First Light: Apertura AD8 in search of M101

Tonight was the night I had been waiting weeks for. After so much rain and clouds, finally a clear sky with above average transparency and good seeing. Earlier in the day I double checked the collimation of my Apertura AD8 in preparation for a few late night hours of viewing.

A waxing gibbous moon was about to slip below the horizon so I started taking my gear outside just after 10:00PM to setup in the driveway. My primary objective for the evening was to put the AD8 through its paces and if all went well, see M101 in the process.

The trees in my yard provide me with narrow pockets of open sky so my choice of targets is limited. Tonight, Ursa Major was on center stage. With the scope fully temperature adjusted, I inserted my 30mm 2″ eyepiece, uncapped the finder scope and ran into my first minor problem.

The Orion XT8 I had briefly had a red dot finder (RDF). Although it was difficult for me to use, if aligned properly it was accurate in lining up the scope with a target star I could see in the sky. Put the red dot on the star. Nice and simple.

My Apertura AD8 however is equipped with a Right-Angle-Correct-Image (RADI) finder scope. It is basically a very low power scope bolted to the main scope with a set of crosshairs in the view. What you see in the scope is exactly what you see in the sky, just a very small section at a time (5-degrees). It sounds easy to simply point the finder scope at a star and go but I found it anything but. I ended up needing to use nearby trees as reference points to figure out which star I was looking at in my finder scope! It shouldn’t be that hard. I may have to add a Telrad or build a set of setting circles to overcome this problem.

Using the finder scope I located Mizar, a beautiful example of a Double Star in Ursa Major. It is the star at the bend of the handle of the asterism “Big Dipper”. From there it was easy to follow the line of bright stars (81, 83, 84, 86 UMa) toward M101. Just below 86 UMa is a “belt” of four stars about half the distance to M101. I used the second star from the left in that belt to point almost directly to M101 about a degree away. The reward was the very faint 7.9 magnitude Spiral Galaxy that had been eluding me.

M101 has a very dim surface brightness making it more difficult to see than a similarly rated 7.9 magnitude star. This is because the light from the galaxy is spread over a much larger area (arcseconds or arcminutes). Still, I was able to avert my vision and see it was a fairly large galaxy. I added a 2x Barlow to my 30mm to increase the magnification and I was even able to make out one or two bright stars in one of the spiral arms.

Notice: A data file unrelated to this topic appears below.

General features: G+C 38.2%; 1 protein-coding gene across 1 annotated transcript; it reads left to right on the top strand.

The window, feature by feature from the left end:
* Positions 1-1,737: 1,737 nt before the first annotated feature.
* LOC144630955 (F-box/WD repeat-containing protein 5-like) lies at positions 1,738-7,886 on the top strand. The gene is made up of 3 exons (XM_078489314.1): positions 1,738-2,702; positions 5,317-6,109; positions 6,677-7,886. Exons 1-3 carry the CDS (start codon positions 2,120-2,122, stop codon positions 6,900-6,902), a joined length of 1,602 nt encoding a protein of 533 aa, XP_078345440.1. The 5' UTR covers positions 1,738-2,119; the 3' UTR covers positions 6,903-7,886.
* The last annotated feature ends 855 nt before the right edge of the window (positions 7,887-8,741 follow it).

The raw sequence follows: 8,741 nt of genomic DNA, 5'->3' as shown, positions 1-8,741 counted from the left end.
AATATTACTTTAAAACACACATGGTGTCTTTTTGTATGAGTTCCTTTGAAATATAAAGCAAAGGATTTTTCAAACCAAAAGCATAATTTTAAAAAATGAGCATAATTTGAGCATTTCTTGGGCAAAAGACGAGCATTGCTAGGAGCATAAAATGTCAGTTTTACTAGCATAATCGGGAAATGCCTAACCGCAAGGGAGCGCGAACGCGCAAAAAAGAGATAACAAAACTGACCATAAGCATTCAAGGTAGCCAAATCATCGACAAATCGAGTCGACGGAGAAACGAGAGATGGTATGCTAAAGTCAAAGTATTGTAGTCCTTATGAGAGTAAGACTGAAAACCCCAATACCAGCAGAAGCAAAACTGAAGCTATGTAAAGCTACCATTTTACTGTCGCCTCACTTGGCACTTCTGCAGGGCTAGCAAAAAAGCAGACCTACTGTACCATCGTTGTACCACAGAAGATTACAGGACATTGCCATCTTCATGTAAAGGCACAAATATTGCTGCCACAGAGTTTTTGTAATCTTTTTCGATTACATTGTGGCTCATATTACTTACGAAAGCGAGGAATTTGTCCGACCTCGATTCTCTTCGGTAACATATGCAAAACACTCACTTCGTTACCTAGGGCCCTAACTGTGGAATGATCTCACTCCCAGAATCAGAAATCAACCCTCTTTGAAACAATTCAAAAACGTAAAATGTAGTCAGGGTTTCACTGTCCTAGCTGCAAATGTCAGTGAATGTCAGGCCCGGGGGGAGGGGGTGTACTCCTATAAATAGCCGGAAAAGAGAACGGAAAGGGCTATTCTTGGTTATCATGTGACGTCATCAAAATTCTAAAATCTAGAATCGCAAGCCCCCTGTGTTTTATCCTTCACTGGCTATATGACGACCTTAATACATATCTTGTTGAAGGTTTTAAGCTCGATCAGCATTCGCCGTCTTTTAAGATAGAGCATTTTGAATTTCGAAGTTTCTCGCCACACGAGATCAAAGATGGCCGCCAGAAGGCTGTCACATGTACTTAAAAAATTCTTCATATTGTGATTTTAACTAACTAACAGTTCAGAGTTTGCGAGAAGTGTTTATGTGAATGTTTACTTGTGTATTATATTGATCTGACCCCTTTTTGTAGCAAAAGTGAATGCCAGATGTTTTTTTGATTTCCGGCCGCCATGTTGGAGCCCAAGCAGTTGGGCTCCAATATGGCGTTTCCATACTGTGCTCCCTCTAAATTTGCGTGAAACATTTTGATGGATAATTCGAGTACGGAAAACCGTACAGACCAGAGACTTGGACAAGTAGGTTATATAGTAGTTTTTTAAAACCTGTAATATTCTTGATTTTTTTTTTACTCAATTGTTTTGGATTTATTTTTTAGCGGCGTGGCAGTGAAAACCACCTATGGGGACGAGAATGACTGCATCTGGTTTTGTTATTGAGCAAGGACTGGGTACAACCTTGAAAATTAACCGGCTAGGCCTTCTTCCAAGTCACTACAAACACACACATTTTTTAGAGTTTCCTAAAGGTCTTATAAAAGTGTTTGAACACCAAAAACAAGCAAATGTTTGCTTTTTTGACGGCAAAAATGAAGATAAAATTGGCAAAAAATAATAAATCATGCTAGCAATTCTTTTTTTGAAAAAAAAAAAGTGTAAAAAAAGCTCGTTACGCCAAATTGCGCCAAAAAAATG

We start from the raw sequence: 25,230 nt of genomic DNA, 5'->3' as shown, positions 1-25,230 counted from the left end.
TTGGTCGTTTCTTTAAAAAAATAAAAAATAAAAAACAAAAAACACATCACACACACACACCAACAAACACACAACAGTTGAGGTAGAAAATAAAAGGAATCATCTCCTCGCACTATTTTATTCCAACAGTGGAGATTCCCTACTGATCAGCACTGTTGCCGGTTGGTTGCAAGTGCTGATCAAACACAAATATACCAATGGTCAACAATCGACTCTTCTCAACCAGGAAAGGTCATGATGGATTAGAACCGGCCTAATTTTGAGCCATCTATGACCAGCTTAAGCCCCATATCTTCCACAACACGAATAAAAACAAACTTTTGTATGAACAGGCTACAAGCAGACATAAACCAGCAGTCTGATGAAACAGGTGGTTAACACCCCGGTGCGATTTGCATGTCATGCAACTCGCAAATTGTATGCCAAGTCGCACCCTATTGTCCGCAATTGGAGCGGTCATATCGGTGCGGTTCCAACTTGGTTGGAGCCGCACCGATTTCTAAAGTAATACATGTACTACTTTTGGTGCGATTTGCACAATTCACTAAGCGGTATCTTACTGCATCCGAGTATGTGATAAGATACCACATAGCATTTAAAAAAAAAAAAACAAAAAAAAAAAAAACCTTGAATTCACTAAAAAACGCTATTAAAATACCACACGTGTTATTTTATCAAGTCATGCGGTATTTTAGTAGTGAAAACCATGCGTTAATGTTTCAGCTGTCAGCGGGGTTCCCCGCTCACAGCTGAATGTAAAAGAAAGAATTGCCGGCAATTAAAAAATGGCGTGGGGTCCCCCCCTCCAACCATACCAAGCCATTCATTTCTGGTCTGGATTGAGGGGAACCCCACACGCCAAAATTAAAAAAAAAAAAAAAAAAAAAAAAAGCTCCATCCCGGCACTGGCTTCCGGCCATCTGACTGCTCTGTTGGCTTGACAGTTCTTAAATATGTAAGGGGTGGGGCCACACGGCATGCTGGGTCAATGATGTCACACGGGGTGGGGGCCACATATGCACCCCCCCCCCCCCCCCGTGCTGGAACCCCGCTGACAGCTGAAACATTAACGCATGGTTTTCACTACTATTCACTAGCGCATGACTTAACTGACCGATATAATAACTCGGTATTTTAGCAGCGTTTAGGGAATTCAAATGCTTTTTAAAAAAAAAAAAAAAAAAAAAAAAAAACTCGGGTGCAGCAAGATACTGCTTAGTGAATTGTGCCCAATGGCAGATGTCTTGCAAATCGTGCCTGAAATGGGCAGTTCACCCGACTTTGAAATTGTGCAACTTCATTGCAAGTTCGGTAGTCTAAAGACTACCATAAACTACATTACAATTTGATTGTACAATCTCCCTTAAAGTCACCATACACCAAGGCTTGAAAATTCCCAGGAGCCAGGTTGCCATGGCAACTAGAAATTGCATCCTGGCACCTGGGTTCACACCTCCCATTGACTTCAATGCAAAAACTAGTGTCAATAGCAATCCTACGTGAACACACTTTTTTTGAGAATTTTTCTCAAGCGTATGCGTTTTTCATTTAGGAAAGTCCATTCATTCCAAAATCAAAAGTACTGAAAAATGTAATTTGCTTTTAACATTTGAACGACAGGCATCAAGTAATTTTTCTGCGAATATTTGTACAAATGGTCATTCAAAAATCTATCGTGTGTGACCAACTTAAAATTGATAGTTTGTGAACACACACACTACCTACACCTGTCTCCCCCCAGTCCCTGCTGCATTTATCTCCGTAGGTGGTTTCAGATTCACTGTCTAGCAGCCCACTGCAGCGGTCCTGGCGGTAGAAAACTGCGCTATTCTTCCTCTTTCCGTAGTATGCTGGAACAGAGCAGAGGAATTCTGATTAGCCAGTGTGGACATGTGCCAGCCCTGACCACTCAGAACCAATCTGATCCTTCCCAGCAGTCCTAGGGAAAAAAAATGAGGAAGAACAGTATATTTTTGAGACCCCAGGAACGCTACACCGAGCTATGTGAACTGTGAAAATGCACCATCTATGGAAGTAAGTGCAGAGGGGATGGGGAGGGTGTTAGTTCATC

Starhop from Mizar to M101

Starhop from Mizar to M101

Observation log 5/14/2013

Around 11:15 PM I headed out with a goal of seeing one deep space object – M81 also known as Bode’s Nebula a magnitude 6.9 spiral galaxy in the constellation Ursa Major.

I lined up my finder on Dubhe, the tip of the bowl of the Big Dipper and tried star hopping to M81 but I quickly got lost. While I’m sure it can be done, I found a faster way. The star just below Dubhe, h Ursea Majoris is a double with one of the stars being a magnitude 3.65. I easily lined it up in my finder and took my time star hopping up to M81. Any time I got lost, I’d backup to a star or pattern I recognized and retraced my steps. My patience was rewarded when I moved the scope slightly and M81 came into view.

At first, it simply looked like a grey smudge. The more I looked at it, I could see the brighter core. I was using a Celestron 8-24mm Zoom, borrowed off the Library Scope at 24mm for the widest FOV possible. I found that averting my vision, gave the 12 million lightyear (Mly) away galaxy a definite shape.

A slight nudge of the scope and M82 a magnitude 8.4 spiral galaxy came into view. It looks like a vertical fuzzy strip whereas M81 is more of an oval.

At this point I was pleased with myself for having met my goal but decided I wanted to try for one more object on the Messier list. Next was M97 Owl Nebula a magnitude 9.8 planetary nebula also in Ursa Major. Being relatively close to Merak, the bottom front edge of the bowl of the Big Dipper, it took only a few minutes to get within two degrees of M97. Interestingly, I stumbled across M108 a magnitude 10.0 spiral galaxy within about one degree of M97. Like M82, it looks like a vertical fuzzy strip. I expected to see the tell tail “eyes” of the Owl Nebula but couldn’t quite make them out even at 8mm.

It started to get colder so I called it a night.

I have to mention that all of this star hopping and knowing exactly where I was in the sky was due entirely to Sky Safari 3 Pro for iOS. It is an amazing application but my favorite feature is the ability flip the view both horizontally and vertically to match what I’m seeing in my eyepiece. It was trivial and actually fun to hop from star to star, knowing exactly where I was in the sky.

To recap, tonight I saw M81, M82, M97, and M108.

Observations for 5/14/2013